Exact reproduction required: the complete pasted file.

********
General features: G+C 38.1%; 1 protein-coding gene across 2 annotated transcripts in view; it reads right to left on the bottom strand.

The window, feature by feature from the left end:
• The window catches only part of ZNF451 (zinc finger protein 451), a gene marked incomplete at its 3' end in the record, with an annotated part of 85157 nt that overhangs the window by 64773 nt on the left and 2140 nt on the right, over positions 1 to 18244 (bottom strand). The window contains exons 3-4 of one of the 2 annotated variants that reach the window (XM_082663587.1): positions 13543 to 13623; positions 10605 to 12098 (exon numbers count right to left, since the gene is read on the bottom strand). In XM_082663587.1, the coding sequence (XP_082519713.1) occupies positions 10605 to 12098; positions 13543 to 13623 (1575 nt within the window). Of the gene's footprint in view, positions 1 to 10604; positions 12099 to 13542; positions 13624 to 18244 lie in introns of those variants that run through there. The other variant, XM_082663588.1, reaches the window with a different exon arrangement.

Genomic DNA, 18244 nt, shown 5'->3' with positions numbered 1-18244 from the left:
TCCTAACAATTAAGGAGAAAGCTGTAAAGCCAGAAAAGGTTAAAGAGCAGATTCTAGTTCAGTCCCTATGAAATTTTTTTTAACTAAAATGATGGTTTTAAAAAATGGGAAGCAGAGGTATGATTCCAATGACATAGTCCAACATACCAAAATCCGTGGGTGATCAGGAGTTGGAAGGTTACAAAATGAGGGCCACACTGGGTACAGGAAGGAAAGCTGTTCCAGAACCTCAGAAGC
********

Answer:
General features: G+C 38.1%; 1 protein-coding gene across 2 annotated transcripts in view; it reads right to left on the bottom strand.

The window, feature by feature from the left end:
• The window catches only part of ZNF451 (zinc finger protein 451), a gene marked incomplete at its 3' end in the record, with an annotated part of 85157 nt that overhangs the window by 64773 nt on the left and 2140 nt on the right, over positions 1 to 18244 (bottom strand). The window contains exons 3-4 of one of the 2 annotated variants that reach the window (XM_082663587.1): positions 13543 to 13623; positions 10605 to 12098 (exon numbers count right to left, since the gene is read on the bottom strand). In XM_082663587.1, the coding sequence (XP_082519713.1) occupies positions 10605 to 12098; positions 13543 to 13623 (1575 nt within the window). Of the gene's footprint in view, positions 1 to 10604; positions 12099 to 13542; positions 13624 to 18244 lie in introns of those variants that run through there. The other variant, XM_082663588.1, reaches the window with a different exon arrangement.

Genomic DNA, 18244 nt, shown 5'->3' with positions numbered 1-18244 from the left:
TCCTAACAATTAAGGAGAAAGCTGTAAAGCCAGAAAAGGTTAAAGAGCAGATTCTAGTTCAGTCCCTATGAAATTTTTTTTAACTAAAATGATGGTTTTAAAAAATGGGAAGCAGAGGTATGATTCCAATGACATAGTCCAACATACCAAAATCCGTGGGTGATCAGGAGTTGGAAGGTTACAAAATGAGGGCCACACTGGGTACAGGAAGGAAAGCTGTTCCAGAACCTCAGAAGC